The Beatles also enhanced the development of the Mod Vaudeville movement with their song Yellow Submarine which appeared on the band's Revolver album in August 1966.


As the British Invasion rolled on into 1966, I can recall another hit song that emulated the English Music Hall tradition which was Winchester Cathedral by The New Vaudeville Band which was released in October 1966.  The song was written British songwriter Geoff Stephens, who also assembled the band to help him deliver this ditty to the masses. The overall sound of the song is very reminiscent of the the work of vaudeville entertainer, Rudy Vallee, who would sing his songs through a megaphone.




Another Mod Vaudeville song that hit the charts in 1966 was Peter & Gordon's Lady Godiva.  "A drastic stylistic shift for Peter and Gordon who had specialized in melancholy love songs, Lady Godiva in its music-hall style recalled several Herman's Hermits' hits and also Winchester Cathedral by the New Vaudeville Band which was rising up the UK charts when Peter and Gordon recorded Lady Godiva: eventually Winchester Cathedral and Lady Godiva would share the US Top Ten with the former succeeding the latter at #1 in Canada." (Wikipedia)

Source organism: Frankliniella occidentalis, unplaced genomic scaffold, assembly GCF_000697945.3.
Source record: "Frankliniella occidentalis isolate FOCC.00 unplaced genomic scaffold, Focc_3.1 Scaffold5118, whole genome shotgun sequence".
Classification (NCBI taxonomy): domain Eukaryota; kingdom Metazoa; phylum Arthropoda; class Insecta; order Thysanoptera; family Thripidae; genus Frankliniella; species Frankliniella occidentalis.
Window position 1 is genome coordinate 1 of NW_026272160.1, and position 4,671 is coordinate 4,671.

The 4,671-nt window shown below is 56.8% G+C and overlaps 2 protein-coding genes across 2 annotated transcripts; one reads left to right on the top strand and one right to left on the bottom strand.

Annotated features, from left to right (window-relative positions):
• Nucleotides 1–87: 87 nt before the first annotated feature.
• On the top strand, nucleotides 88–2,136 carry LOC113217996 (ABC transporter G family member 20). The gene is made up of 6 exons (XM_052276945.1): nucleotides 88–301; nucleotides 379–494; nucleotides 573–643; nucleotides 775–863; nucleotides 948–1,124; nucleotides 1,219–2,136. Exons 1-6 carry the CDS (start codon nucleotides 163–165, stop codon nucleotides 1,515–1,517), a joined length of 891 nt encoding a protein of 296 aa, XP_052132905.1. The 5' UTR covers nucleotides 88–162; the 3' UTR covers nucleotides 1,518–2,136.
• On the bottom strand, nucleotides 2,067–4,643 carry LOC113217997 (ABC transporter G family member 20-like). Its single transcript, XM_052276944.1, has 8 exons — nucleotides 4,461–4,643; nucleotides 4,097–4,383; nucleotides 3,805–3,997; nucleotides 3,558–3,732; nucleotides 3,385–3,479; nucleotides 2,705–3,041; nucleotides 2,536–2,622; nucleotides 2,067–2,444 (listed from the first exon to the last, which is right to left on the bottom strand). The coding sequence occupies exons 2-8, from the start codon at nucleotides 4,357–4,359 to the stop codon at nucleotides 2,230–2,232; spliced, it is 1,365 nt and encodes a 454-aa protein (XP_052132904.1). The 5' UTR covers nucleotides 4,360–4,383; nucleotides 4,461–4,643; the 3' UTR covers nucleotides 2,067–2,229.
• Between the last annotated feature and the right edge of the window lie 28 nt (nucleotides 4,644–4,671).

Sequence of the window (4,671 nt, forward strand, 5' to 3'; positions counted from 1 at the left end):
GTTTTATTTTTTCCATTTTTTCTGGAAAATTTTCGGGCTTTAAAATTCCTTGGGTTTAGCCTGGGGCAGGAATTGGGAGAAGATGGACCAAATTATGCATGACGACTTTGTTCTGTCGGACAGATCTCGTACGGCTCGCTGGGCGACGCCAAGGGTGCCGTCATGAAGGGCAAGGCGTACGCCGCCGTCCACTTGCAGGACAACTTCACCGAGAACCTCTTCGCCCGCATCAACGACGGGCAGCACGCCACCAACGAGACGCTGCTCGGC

The Mod Vaudeville music genre had definitely arrived as the floodgates opened in 1967; a year which saw the release of The Beatles Sgt. Peppers Lonely Hearts Club Band which featured When I'm Sixty Four.  Another Mod Vaudeville type track from those sessions which didn't appear on the album was the retro sounding Penny Lane.




The book Britpop and the English Music Tradition (Andy Bennett & Jon Stratton, Ashgate Publishing 2010) provides a glimpse of post-war England and some of the cultural developments that led to the rise of Mod Vaudeville: “…serving the need for Dance music and background music, beat bands played everywhere from St. Pauli clubs to English Palais dances, to Variety shows to Butlins Holiday camps” where a band’s mission was to accompany the competitors in the camp’s popular song contests.  “…to see this simply as an exercise in nostalgia, it is, rather, an example of cultural transmission, of assimilation, incorporation and transformation of English culture.  Stephen Thomas Erlewine argues that, in Sgt. Pepper’s, ‘the Beatles consciously synthesized such disparate influences as psychedelia, art-song, classical music, rock & roll, and music hall, often in one song.’  He goes on to write that ‘the genius of the record is how the vaudevillian When I’m 64 seems like a logical extension of Within Without You.  In this album, the Beatles were able to meld together the indigenized rock beat with American Brill Building song stylings and early twentieth-century English music hall within a concept based in the idea of variety, which together is now thought of as quintessentially English’.”